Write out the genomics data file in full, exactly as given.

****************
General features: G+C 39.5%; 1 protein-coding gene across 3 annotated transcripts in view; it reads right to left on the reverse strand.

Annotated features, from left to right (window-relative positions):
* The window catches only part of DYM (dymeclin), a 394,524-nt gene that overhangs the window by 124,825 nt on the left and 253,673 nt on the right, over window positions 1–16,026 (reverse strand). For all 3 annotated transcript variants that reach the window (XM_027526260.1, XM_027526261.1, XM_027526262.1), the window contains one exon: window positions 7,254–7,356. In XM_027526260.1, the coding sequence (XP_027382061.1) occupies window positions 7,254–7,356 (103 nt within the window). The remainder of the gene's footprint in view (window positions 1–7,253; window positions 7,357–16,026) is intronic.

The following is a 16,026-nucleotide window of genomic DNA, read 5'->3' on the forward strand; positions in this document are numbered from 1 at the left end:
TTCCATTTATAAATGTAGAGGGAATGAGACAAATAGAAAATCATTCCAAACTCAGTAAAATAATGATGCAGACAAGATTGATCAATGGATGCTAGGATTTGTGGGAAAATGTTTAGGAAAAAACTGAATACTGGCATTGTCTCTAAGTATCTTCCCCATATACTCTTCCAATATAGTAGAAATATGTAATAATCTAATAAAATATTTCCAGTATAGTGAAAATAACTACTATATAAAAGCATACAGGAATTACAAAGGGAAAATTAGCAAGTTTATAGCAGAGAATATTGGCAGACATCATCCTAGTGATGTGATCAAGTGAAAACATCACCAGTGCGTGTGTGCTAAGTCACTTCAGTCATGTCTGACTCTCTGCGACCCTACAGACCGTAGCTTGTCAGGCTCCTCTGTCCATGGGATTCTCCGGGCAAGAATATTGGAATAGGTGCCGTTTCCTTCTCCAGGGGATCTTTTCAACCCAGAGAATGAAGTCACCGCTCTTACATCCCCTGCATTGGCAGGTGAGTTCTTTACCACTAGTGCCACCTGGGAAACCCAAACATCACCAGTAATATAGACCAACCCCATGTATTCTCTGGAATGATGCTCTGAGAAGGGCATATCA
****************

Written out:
General features: G+C 39.5%; 1 protein-coding gene across 3 annotated transcripts in view; it reads right to left on the reverse strand.

Annotated features, from left to right (window-relative positions):
* The window catches only part of DYM (dymeclin), a 394,524-nt gene that overhangs the window by 124,825 nt on the left and 253,673 nt on the right, over window positions 1–16,026 (reverse strand). For all 3 annotated transcript variants that reach the window (XM_027526260.1, XM_027526261.1, XM_027526262.1), the window contains one exon: window positions 7,254–7,356. In XM_027526260.1, the coding sequence (XP_027382061.1) occupies window positions 7,254–7,356 (103 nt within the window). The remainder of the gene's footprint in view (window positions 1–7,253; window positions 7,357–16,026) is intronic.

The following is a 16,026-nucleotide window of genomic DNA, read 5'->3' on the forward strand; positions in this document are numbered from 1 at the left end:
TTCCATTTATAAATGTAGAGGGAATGAGACAAATAGAAAATCATTCCAAACTCAGTAAAATAATGATGCAGACAAGATTGATCAATGGATGCTAGGATTTGTGGGAAAATGTTTAGGAAAAAACTGAATACTGGCATTGTCTCTAAGTATCTTCCCCATATACTCTTCCAATATAGTAGAAATATGTAATAATCTAATAAAATATTTCCAGTATAGTGAAAATAACTACTATATAAAAGCATACAGGAATTACAAAGGGAAAATTAGCAAGTTTATAGCAGAGAATATTGGCAGACATCATCCTAGTGATGTGATCAAGTGAAAACATCACCAGTGCGTGTGTGCTAAGTCACTTCAGTCATGTCTGACTCTCTGCGACCCTACAGACCGTAGCTTGTCAGGCTCCTCTGTCCATGGGATTCTCCGGGCAAGAATATTGGAATAGGTGCCGTTTCCTTCTCCAGGGGATCTTTTCAACCCAGAGAATGAAGTCACCGCTCTTACATCCCCTGCATTGGCAGGTGAGTTCTTTACCACTAGTGCCACCTGGGAAACCCAAACATCACCAGTAATATAGACCAACCCCATGTATTCTCTGGAATGATGCTCTGAGAAGGGCATATCA